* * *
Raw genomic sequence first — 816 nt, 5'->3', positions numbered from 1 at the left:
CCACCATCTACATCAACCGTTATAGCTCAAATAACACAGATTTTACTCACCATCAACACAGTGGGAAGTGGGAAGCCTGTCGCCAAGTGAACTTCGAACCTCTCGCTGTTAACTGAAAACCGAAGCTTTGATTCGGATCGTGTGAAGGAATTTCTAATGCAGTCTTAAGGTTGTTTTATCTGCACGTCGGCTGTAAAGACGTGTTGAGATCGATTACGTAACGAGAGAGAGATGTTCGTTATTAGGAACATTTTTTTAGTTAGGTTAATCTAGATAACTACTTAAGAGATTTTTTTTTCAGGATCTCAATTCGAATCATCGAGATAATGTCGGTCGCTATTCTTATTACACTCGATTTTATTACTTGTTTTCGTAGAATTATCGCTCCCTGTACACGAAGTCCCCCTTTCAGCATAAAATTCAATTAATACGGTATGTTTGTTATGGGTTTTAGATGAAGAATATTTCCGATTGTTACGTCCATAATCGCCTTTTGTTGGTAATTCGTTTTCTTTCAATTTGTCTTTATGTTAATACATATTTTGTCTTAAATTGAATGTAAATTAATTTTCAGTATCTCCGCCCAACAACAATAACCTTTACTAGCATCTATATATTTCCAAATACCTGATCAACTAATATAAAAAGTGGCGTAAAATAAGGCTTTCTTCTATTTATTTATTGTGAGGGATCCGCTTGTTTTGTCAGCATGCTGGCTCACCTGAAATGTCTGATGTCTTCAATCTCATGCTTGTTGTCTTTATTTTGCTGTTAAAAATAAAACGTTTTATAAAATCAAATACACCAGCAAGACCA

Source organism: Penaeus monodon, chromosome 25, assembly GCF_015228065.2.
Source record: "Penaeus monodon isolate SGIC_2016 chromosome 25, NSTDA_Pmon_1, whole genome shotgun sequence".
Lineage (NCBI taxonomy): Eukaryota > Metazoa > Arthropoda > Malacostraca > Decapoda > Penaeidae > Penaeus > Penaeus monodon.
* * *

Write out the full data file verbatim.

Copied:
Raw genomic sequence first — 816 nt, 5'->3', positions numbered from 1 at the left:
CCACCATCTACATCAACCGTTATAGCTCAAATAACACAGATTTTACTCACCATCAACACAGTGGGAAGTGGGAAGCCTGTCGCCAAGTGAACTTCGAACCTCTCGCTGTTAACTGAAAACCGAAGCTTTGATTCGGATCGTGTGAAGGAATTTCTAATGCAGTCTTAAGGTTGTTTTATCTGCACGTCGGCTGTAAAGACGTGTTGAGATCGATTACGTAACGAGAGAGAGATGTTCGTTATTAGGAACATTTTTTTAGTTAGGTTAATCTAGATAACTACTTAAGAGATTTTTTTTTCAGGATCTCAATTCGAATCATCGAGATAATGTCGGTCGCTATTCTTATTACACTCGATTTTATTACTTGTTTTCGTAGAATTATCGCTCCCTGTACACGAAGTCCCCCTTTCAGCATAAAATTCAATTAATACGGTATGTTTGTTATGGGTTTTAGATGAAGAATATTTCCGATTGTTACGTCCATAATCGCCTTTTGTTGGTAATTCGTTTTCTTTCAATTTGTCTTTATGTTAATACATATTTTGTCTTAAATTGAATGTAAATTAATTTTCAGTATCTCCGCCCAACAACAATAACCTTTACTAGCATCTATATATTTCCAAATACCTGATCAACTAATATAAAAAGTGGCGTAAAATAAGGCTTTCTTCTATTTATTTATTGTGAGGGATCCGCTTGTTTTGTCAGCATGCTGGCTCACCTGAAATGTCTGATGTCTTCAATCTCATGCTTGTTGTCTTTATTTTGCTGTTAAAAATAAAACGTTTTATAAAATCAAATACACCAGCAAGACCA

Source organism: Penaeus monodon, chromosome 25, assembly GCF_015228065.2.
Source record: "Penaeus monodon isolate SGIC_2016 chromosome 25, NSTDA_Pmon_1, whole genome shotgun sequence".
Lineage (NCBI taxonomy): Eukaryota > Metazoa > Arthropoda > Malacostraca > Decapoda > Penaeidae > Penaeus > Penaeus monodon.